After the conservative majority on the U.S. Supreme Court upheld restrictive voting provisions in Arizona this week, the Justice Department — led at present by Attorney General Merrick Garland — spoke out. The restrictions in question included a rule disqualifying provisional ballots that Arizona voters cast in precincts other than their own and a prohibition against most individuals other than the voter themselves returning any given mail-in ballot. As is the case in other states where Republicans have pushed suppressive election restrictions, neither of these provisions are connected to any legitimate evidence of systematic election integrity problems.
Biden Justice Department on the SCOTUS decision:
"The department remains strongly committed to challenging discriminatory election laws and will continue to use every legal tool available to protect all qualified Americans seeking to participate in the electoral process."
— Kyle Griffin (@kylegriffin1) July 2, 2021
After the Supreme Court’s decision, Justice Department spokesman Anthony Coley released a statement reading as follows:
‘The Attorney General has made clear, ‘the Department of Justice will never stop working to protect the democracy to which all Americans are entitled.’ The department remains strongly committed to challenging discriminatory election laws and will continue to use every legal tool available to protect all qualified Americans seeking to participate in the electoral process. The department urges Congress to enact additional legislation to provide more effective protection for every American’s right to vote.’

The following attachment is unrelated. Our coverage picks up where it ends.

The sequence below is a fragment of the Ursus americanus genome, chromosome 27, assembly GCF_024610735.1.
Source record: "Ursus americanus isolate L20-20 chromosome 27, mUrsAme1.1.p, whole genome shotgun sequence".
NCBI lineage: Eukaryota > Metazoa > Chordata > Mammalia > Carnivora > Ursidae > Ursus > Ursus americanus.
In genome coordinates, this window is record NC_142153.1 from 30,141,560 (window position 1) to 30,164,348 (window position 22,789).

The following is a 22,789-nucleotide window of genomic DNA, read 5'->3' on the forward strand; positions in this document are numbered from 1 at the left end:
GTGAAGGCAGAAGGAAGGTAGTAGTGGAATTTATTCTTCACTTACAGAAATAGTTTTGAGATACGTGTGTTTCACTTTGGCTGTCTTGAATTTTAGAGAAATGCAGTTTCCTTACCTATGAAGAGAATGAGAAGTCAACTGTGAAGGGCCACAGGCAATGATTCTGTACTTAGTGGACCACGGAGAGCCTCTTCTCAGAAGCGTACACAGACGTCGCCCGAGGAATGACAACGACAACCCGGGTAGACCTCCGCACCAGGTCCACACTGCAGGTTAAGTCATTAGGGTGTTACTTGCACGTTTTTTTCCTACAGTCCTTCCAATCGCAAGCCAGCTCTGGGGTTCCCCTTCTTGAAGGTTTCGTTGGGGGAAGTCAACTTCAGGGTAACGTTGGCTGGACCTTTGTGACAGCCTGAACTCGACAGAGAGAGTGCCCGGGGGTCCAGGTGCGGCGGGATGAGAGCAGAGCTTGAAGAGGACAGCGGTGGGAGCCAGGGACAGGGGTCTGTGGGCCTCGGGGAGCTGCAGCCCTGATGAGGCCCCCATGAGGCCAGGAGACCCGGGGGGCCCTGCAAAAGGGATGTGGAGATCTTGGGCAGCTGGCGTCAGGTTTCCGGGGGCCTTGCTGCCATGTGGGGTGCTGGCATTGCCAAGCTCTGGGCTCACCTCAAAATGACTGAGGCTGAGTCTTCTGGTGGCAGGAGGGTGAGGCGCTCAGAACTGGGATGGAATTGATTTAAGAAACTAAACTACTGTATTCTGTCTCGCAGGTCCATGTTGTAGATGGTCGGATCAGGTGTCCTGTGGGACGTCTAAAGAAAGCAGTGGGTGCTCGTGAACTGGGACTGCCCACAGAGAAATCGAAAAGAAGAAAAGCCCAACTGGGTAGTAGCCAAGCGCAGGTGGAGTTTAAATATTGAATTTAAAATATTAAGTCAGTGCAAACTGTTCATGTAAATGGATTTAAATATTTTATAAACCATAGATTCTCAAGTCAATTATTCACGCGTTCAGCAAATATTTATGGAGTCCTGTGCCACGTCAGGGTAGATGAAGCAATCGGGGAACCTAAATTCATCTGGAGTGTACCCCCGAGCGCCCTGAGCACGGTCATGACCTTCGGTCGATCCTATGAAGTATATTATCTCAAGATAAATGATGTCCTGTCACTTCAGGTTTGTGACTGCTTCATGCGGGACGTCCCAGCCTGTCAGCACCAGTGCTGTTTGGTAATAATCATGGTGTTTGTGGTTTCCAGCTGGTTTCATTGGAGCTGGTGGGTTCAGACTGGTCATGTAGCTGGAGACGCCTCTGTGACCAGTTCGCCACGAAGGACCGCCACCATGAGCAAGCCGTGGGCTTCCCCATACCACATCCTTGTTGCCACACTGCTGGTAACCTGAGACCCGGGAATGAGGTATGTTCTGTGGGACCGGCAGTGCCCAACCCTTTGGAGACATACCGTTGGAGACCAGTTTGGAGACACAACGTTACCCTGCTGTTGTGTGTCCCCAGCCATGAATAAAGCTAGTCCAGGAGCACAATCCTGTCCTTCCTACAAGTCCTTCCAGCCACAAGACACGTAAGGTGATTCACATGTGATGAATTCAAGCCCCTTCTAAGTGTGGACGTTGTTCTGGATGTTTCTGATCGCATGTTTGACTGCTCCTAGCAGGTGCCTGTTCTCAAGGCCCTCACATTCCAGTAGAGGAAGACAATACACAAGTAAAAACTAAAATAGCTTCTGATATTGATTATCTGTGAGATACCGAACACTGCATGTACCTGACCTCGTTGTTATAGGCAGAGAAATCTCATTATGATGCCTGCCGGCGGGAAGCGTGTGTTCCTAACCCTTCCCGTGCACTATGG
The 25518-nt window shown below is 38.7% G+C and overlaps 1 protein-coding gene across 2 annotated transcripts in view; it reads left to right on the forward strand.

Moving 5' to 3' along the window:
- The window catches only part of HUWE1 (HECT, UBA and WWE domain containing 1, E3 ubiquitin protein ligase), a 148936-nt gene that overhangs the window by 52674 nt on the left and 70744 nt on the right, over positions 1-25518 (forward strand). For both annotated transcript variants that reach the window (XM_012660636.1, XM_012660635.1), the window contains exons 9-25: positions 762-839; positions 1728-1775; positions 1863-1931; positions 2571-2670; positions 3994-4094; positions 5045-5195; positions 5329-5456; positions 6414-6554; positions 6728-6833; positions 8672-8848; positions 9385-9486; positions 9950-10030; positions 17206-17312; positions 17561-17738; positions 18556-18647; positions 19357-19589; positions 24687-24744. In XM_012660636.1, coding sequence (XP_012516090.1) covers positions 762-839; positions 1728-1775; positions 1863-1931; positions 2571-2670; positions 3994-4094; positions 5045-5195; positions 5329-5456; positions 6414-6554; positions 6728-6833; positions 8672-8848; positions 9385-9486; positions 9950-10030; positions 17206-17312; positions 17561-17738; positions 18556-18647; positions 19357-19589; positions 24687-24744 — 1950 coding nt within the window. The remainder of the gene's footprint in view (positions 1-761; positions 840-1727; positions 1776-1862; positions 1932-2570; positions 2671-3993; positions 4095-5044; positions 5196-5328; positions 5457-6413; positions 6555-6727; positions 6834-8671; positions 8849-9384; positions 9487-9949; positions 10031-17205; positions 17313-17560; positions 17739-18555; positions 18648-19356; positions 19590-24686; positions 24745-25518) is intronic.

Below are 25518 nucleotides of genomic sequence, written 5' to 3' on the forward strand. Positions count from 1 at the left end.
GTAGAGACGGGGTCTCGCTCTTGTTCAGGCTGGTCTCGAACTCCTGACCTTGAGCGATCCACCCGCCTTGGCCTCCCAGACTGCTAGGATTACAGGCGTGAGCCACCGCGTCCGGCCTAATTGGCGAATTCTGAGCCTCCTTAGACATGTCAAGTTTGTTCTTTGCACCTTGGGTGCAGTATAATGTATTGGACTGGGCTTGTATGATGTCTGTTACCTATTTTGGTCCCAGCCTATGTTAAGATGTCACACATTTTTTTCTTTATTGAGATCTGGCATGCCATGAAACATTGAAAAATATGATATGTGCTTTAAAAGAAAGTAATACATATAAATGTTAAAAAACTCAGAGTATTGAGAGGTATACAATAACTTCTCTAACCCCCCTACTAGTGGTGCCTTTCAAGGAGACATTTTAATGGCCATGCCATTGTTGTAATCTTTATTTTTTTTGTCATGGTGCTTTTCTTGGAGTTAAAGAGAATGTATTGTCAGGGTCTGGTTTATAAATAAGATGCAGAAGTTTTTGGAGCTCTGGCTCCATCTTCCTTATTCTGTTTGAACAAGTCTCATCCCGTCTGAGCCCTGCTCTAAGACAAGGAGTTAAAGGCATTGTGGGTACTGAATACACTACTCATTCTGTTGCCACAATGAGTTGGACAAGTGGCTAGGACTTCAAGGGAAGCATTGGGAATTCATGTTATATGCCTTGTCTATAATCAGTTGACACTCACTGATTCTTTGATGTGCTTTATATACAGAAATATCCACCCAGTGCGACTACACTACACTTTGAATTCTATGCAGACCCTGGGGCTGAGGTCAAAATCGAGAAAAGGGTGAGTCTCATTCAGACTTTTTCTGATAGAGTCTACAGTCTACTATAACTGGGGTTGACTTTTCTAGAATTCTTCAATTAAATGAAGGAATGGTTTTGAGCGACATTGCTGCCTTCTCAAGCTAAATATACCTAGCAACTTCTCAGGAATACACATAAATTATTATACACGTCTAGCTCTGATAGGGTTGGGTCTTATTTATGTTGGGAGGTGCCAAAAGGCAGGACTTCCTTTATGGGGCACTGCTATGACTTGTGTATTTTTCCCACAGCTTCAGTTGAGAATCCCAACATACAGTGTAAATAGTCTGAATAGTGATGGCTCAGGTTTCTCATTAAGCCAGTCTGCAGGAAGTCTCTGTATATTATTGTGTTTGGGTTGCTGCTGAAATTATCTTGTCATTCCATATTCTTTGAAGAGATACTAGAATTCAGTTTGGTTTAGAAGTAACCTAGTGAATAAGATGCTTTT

The Justice Department, under Garland’s leadership, has already filed a legal challenge to a set of restrictive election provisions that were recently put in place in Georgia. Among other changes, those suppressive new election guidelines even ban mobile polling places, which were used last year in Fulton County, a highly populated area with a substantial Black population. The changes also include new voter ID requirements for mail-in voting, despite the fact that no systematic election integrity issues were discovered with the state’s previous signature-based system of verifying mail-in ballots. A post-election audit of 15,000 signatures submitted with mail-in ballots in Cobb County, Georgia, uncovered zero instances of fraud.
Federal authorities allege in their new lawsuit that Georgia officials enacted the election changes “with knowledge of the disproportionate effect that numerous provisions, both singly and together, would have on Black voters’ ability to participate in the political process on an equal basis with white voters.” Meanwhile, Congressional leaders are hoping to pass voting rights protections like the John Lewis Voting Rights Advancement Act, which is more limited in scope than the recently filibustered For the People Act and would re-institute a requirement for preclearance by federal authorities of certain proposed changes to the conducting of elections. The idea would be to stop suppressive restrictions before their implementation.